(Courtesy of Kettler)

Real estate development company Kettler is starting construction on m.flats Crystal City, a LEED Silver-designed 11-story luxury high rise one block from the Crystal City Metro station.

The building is anticipated to be complete in October 2016. The 198-unit building will be marketed to single renters, young professionals and couples looking for a smaller yet luxurious apartment.

The apartments will mostly be one- and two-bedroom units with oak flooring, quartz countertops and stainless steel appliances. Building amenities will include a two-level clubhouse on the upper two floors with multiple outdoor seating and dining areas, outdoor kitchens with grills, a fireplace and a sundeck next to a swimming pool.

Other amenities include underground garage parking, a lounge with a game area, a fitness center, a bike room and a landscaped all-season courtyard. Rents have yet to be determined.

For more information, go to www.kettler.com.

Construction starts on low-income housing in Southeast

Transitional Housing Corporation recently broke ground on the Harry and Jeannette Weinberg Commons, a project that will transform three blighted buildings in Southeast Washington into affordable apartments for low- and moderate-income families.

When completed by mid-2015, the buildings at 5010 Southern Ave. SE will provide apartments for 36 families including 12 formerly homeless families at below-market rents.

Employment services and other support for youth and families will also be provided on site. One-third of the units will be reserved for families with more intensive needs.

The Weinberg Commons are the first “passive house” apartment project in the city, which means the buildings will receive an energy retrofit that includes super-insulation, an airtight building shell and balanced energy recovery ventilation that provides extreme energy-efficiency to reduce utility bills by as much as 90 percent for residents and protect the environment.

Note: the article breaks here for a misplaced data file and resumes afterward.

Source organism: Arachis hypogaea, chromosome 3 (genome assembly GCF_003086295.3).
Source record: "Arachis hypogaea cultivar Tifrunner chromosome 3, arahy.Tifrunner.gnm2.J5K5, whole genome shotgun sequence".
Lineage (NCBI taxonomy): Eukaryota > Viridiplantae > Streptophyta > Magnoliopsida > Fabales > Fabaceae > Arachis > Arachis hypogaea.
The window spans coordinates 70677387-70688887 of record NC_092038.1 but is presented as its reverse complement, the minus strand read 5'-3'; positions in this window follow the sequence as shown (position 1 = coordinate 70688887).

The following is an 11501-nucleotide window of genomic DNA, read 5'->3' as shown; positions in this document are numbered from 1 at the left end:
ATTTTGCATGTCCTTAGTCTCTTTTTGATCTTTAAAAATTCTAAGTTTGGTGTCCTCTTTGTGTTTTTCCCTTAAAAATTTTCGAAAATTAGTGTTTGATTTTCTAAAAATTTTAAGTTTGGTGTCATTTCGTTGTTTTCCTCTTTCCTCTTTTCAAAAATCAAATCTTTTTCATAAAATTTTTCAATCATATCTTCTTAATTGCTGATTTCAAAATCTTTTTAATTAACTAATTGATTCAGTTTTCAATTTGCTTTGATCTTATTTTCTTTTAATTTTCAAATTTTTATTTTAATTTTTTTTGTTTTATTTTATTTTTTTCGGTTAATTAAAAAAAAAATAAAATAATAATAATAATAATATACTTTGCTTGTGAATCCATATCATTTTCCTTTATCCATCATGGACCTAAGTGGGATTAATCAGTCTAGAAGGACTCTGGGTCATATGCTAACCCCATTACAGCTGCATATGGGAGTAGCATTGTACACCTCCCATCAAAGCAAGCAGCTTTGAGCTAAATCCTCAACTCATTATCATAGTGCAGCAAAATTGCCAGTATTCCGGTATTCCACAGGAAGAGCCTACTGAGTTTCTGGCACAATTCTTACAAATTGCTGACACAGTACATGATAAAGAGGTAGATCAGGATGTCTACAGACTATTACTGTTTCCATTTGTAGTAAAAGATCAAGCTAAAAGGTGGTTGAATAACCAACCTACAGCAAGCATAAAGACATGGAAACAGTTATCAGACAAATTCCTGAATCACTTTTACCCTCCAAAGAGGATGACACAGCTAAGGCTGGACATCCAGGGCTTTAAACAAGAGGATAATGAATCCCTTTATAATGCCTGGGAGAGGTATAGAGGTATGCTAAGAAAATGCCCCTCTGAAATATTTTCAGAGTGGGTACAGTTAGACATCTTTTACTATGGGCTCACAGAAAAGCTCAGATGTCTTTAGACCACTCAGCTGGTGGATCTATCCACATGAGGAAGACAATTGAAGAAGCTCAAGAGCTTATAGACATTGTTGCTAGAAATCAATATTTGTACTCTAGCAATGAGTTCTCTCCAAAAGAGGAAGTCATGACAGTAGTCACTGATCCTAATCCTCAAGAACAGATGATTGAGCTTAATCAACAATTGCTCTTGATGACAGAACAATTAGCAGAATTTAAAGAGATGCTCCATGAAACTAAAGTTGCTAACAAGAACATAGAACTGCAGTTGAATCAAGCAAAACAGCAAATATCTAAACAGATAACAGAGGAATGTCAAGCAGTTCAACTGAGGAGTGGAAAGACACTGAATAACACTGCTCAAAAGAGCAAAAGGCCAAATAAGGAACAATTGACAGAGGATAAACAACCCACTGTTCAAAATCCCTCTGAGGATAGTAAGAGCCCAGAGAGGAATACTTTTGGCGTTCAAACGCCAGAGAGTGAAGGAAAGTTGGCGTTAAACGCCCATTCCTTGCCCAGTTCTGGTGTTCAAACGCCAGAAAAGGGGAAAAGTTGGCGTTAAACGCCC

Transitional Housing Corporation is a nonprofit that provides housing and other support to more than 500 homeless and at-risk families in Washington.


(Courtesy of Urban Investment)

New life for foreclosed apartment building near 14th Street

Urban Investment Partners (UIP) recently completed renovations of an apartment building at 1430 W St. NW, on a quiet side street within a block of the multiple restaurants and entertainment venues along 14th Street.

UIP acquired the building, formerly known as the Madeira, in a 2010 foreclosure auction and has spend $3.8 million on a complete renovation that added new apartments including seven terrace-level units.

The building’s façade was restored, while all mechanical, electrical and plumbing systems, the roof and windows were replaced. Two stairwells and sprinkler systems were added while the lobby and hallways were modernized.

The studio, one- and two-bedroom apartments, which rent from $1,600 and up, include hardwood floors, controlled access, digital thermostats and smoke detectors, energy-efficient stainless steel appliances, tile bathrooms, gas ranges and a washer and dryer in each home.

The apartments have USB charging outlets for modern technology. Sixteen of the apartments have balconies, some with a view of the Washington Monument.

For more information, go to www.1430W.com or call 202-499-2121.

Want to live near Metro? It will cost you.

RadPad, a mobile rental marketplace, reviewed current listed rentals around the 40 most popular Metro stations for renters to look at which ones are the most costly and where you may find a bargain. Not surprisingly, the most costly rentals are found near Metro stations in the city.

The average rent for a one-bedroom, one-bath apartment near Foggy Bottom topped the list at $2,723 in September, followed by $2,443 at Dupont Circle and $2,402 at Mount Vernon Square. The NoMa station, which has lots of new luxury buildings nearby, is also near the top of the list, but RadPad found that switching to an older building near the Brookland station could save as much as $700 per month compared to living near NoMa.

Rents were lower near Congress Heights ($1,041) and Fort Totten ($1,543), neighborhoods that are a little farther from downtown.

For an infographic on rents and Metro stations, click here.

Michele Lerner is a freelance writer. To pass on a tip or news item, contact us at realestate@washpost.com and put “Town Square” in the subject line.